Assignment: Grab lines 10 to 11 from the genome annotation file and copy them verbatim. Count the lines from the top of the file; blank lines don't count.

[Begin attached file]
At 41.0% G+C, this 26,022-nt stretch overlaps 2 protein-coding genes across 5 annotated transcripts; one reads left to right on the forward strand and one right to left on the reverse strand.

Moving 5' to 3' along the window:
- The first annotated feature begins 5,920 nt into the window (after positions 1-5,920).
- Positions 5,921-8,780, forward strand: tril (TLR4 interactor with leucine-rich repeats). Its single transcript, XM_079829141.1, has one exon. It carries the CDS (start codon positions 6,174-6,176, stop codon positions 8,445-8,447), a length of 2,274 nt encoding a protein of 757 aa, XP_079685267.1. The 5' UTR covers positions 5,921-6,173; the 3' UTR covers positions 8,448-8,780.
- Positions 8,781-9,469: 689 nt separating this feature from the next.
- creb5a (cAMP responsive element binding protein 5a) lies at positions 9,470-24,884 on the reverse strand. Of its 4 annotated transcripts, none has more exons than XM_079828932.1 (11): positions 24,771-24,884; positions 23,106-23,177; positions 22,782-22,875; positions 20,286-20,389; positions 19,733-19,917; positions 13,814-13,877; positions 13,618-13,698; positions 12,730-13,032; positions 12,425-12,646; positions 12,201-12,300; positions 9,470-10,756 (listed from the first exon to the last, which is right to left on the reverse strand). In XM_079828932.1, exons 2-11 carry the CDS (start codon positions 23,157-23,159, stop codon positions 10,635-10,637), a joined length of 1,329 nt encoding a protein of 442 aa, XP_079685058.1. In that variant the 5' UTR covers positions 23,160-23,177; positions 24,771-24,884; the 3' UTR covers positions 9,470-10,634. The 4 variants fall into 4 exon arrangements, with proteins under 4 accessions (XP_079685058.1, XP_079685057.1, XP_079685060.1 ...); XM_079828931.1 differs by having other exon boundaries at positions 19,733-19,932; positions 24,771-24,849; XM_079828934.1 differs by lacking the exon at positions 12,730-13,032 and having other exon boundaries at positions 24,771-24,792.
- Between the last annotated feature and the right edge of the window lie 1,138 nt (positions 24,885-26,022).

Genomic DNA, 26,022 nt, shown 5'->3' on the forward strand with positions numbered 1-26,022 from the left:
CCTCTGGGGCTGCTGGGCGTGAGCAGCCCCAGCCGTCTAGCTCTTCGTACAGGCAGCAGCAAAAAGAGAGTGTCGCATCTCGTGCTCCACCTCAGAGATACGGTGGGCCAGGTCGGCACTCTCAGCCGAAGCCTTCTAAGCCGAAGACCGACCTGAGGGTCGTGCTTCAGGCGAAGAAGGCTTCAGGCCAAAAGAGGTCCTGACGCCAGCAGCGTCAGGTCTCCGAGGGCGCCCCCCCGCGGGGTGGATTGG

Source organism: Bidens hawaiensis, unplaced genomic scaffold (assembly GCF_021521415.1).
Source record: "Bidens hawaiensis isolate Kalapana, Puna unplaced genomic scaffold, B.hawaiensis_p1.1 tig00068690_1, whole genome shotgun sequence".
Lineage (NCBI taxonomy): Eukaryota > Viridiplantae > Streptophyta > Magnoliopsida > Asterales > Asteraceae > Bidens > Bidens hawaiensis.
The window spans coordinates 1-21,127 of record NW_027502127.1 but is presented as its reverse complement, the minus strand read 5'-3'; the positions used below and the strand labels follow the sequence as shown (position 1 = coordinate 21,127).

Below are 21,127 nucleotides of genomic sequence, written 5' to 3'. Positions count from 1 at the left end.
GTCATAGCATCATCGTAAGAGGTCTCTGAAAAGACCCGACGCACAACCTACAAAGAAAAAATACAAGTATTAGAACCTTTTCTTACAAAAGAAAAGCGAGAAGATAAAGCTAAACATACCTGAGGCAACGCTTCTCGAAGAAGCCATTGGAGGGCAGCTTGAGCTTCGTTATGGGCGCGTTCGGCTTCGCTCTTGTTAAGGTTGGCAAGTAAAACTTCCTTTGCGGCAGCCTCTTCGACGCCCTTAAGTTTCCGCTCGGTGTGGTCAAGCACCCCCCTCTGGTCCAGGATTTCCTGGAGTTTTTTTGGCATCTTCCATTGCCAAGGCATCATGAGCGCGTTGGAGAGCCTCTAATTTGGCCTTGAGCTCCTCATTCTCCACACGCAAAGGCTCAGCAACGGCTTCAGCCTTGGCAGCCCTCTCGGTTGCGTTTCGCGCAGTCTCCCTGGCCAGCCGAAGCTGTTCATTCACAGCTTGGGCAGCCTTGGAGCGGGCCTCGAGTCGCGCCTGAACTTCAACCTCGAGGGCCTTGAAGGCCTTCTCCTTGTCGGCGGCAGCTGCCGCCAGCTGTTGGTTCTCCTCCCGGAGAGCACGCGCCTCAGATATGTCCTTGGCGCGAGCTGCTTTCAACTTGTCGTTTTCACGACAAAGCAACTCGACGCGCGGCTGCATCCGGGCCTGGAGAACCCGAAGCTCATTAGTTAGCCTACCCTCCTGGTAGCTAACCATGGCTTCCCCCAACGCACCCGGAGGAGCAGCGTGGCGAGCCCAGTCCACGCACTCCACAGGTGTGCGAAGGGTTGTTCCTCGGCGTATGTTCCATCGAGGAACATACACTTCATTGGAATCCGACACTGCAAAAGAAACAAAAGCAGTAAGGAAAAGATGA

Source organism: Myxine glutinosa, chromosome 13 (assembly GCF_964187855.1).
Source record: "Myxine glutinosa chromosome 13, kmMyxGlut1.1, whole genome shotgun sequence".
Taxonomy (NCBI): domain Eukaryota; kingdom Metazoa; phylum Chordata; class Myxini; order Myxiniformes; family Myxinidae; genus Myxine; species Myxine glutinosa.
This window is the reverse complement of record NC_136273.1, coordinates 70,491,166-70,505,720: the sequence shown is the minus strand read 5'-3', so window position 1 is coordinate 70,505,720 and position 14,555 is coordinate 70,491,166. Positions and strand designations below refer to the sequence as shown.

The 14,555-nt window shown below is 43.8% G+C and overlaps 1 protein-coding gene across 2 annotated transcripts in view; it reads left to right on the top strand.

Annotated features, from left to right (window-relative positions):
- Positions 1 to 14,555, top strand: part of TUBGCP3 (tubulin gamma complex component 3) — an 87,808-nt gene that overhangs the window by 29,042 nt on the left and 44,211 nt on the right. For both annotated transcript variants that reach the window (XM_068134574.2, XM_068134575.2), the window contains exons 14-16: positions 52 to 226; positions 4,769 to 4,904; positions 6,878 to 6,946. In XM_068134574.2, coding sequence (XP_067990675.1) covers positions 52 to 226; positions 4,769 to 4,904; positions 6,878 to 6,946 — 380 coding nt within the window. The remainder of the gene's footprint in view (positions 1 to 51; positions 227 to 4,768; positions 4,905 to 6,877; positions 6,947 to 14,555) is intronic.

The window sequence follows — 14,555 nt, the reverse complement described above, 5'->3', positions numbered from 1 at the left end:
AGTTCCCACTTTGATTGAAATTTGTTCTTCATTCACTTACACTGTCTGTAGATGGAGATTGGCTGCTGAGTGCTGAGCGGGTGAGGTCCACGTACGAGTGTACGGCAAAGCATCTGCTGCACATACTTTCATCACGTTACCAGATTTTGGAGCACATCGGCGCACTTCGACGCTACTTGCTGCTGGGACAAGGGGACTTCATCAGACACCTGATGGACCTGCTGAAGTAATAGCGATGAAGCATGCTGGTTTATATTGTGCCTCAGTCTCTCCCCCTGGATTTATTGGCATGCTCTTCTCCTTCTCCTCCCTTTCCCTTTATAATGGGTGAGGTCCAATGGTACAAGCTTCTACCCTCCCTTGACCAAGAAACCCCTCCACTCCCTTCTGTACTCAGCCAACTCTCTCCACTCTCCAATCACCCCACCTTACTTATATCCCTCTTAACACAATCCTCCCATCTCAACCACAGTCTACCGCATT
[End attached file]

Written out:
Source organism: Bidens hawaiensis, unplaced genomic scaffold (assembly GCF_021521415.1).
Source record: "Bidens hawaiensis isolate Kalapana, Puna unplaced genomic scaffold, B.hawaiensis_p1.1 tig00068690_1, whole genome shotgun sequence".